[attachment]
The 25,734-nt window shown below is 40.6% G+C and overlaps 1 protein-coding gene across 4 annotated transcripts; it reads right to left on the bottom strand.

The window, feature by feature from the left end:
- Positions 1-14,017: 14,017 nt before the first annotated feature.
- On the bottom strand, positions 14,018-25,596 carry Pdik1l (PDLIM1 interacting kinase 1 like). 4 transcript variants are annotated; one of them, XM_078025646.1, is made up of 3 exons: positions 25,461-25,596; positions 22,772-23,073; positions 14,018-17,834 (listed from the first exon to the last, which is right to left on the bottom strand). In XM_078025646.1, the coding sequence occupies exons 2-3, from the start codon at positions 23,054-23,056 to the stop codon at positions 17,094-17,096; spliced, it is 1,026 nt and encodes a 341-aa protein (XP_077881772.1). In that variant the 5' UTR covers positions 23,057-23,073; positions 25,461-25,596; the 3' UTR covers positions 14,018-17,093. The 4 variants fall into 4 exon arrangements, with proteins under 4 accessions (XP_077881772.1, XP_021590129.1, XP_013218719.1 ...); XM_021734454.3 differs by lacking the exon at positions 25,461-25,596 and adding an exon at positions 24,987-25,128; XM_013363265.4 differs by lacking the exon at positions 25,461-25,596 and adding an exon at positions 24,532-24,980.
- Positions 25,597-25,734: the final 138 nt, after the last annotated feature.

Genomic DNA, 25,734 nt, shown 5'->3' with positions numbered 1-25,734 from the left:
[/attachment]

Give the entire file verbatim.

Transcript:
The 25,734-nt window shown below is 40.6% G+C and overlaps 1 protein-coding gene across 4 annotated transcripts; it reads right to left on the bottom strand.

The window, feature by feature from the left end:
- Positions 1-14,017: 14,017 nt before the first annotated feature.
- On the bottom strand, positions 14,018-25,596 carry Pdik1l (PDLIM1 interacting kinase 1 like). 4 transcript variants are annotated; one of them, XM_078025646.1, is made up of 3 exons: positions 25,461-25,596; positions 22,772-23,073; positions 14,018-17,834 (listed from the first exon to the last, which is right to left on the bottom strand). In XM_078025646.1, the coding sequence occupies exons 2-3, from the start codon at positions 23,054-23,056 to the stop codon at positions 17,094-17,096; spliced, it is 1,026 nt and encodes a 341-aa protein (XP_077881772.1). In that variant the 5' UTR covers positions 23,057-23,073; positions 25,461-25,596; the 3' UTR covers positions 14,018-17,093. The 4 variants fall into 4 exon arrangements, with proteins under 4 accessions (XP_077881772.1, XP_021590129.1, XP_013218719.1 ...); XM_021734454.3 differs by lacking the exon at positions 25,461-25,596 and adding an exon at positions 24,987-25,128; XM_013363265.4 differs by lacking the exon at positions 25,461-25,596 and adding an exon at positions 24,532-24,980.
- Positions 25,597-25,734: the final 138 nt, after the last annotated feature.

Genomic DNA, 25,734 nt, shown 5'->3' with positions numbered 1-25,734 from the left: